Fourth, reject players behind the scenes with agendas. MC would be looking at Vin Weber, our own insider and who, by rights, should be anathema to the Tea Party and anti-establishment types that at the convention got Emmer the endorsement. Does MC have to do *all* their thinking for them? Vin is the quintessential corpulant lobbyist trading for decades on his slender Congressional service. Apparently, because Tony Trimble was childhood friends with Vin and Jack Meeks he remains ensconced in the RPM providing 3rd tier legal advice. Lovely. Then there's Laura Brod, more spoken about than seen. May it remain ever thus. She trashed Marty Seifert to a degree none of his other detractors did. MC says no more about her, karma being what it is. Brian Sullivan stood insider-cheek-to-insider-cheek with Vin Weber in throwing his, um, weight to Emmer. He still can't be bothered to attend RPM state central committee meetings, understandably so. He'd float right away. Like Evie Axdahl, he needs to be fired and replaced with real people. MC has it own replacements in mind.
Fifth, don't nominate graceless people like Tom Emmer. Can the ur-base handle that? After the election results were announced, he vanished for a week. Would the purity people have put up with that from Marty Seifert? Of course not. Yet in this instance, they excused it, if they even admitted it. Do you know how tiresome you people have become? A good friend of MC's said before the endorsement that she didn't even know how to pronounce Marty's running mate's last name. That would be: @SivarajahMN Call me, Sue Jeffers, for pronunciation lessons. But kindly do not be proud of your ignorance in not being able to do so. It's just more of the nonsense MC fears in going ahead with republican candidates in 2012.
As for any of you who supported Emmer at the convention, we await your apology. MC told you but you persisted in your know-nothingness. When it comes to 2012, stay silent. We republicans who want to win can figure out a winning path on our own. With you Emmer supporters, we repeat what we just went through. You have nothing to offer our future except defeat.
Monday, December 6, 2010
The final vote on this ridiculous motion was 59 to 55. Lost in media reports, almost understandably so, was the fact that this motion split the party. Why would republican activists insist on proceeding with a course of action that would damage the party? Because these type of activists insist on being right and pure rather than effective or useful in winning elections. MC would have enjoyed listening to them explore why their candidate for governor failed in spectacular fashion in a wave election but no such self-reflection was forthcoming. Instead, another target was chosen and off they went: smug, self-righteous and tone-deaf.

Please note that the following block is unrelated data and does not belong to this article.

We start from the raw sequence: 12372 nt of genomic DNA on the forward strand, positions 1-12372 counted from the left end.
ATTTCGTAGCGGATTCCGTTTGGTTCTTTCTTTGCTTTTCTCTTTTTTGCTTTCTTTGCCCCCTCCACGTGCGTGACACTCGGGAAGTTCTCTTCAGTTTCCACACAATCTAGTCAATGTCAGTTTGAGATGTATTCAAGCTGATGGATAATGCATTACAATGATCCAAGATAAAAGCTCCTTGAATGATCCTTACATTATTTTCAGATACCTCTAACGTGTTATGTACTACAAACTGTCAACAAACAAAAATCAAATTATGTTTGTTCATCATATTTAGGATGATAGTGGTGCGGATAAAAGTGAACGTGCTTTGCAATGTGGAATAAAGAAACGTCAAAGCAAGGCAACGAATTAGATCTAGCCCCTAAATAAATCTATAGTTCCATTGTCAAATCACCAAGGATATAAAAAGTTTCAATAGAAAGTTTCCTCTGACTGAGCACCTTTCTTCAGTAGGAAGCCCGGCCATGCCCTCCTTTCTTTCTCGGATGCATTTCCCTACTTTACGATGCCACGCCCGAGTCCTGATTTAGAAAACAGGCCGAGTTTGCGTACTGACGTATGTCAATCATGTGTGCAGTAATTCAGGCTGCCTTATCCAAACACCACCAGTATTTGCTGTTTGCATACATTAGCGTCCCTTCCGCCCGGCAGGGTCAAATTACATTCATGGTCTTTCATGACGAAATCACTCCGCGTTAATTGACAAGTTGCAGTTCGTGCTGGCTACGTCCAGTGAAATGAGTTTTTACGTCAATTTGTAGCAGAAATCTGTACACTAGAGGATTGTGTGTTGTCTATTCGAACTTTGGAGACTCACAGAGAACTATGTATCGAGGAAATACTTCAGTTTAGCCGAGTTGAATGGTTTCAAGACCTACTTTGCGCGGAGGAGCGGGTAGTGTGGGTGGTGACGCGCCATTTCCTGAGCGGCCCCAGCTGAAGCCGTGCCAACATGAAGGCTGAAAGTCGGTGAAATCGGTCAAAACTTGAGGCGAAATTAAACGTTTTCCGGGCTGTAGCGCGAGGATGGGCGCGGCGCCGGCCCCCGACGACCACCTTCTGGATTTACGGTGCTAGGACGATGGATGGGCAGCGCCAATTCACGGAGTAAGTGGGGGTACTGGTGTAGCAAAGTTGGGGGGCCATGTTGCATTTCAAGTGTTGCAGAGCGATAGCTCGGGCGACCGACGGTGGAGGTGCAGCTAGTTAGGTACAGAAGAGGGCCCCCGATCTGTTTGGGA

Those opposed to the motion, including MC, tried to point out that this group of republicans should not be given the attention the motion would bring. How this motion would be perceived by the press and general public was dismissed out of hand by these Robespierre wanna bes. Needless to say, the publicity has been uniformly negative.
Unfortunately, there is a large overlap of these types of delegates with those in the RPM who think our entire election system is fraudulent, that Secretary of State Mark Ritchie is a communist or pals around with them and who see a conspiracy of some sort around every corner. This is a worrisome development on many levels, not least of which is the diversion from focusing on how to govern best in 2011. It also constitutes some sort of political pathology that will poison the party if left unchecked.
Our friend Craig Westover has a very different take on the issue and explains his position with his usual eloquence. Click here to read him.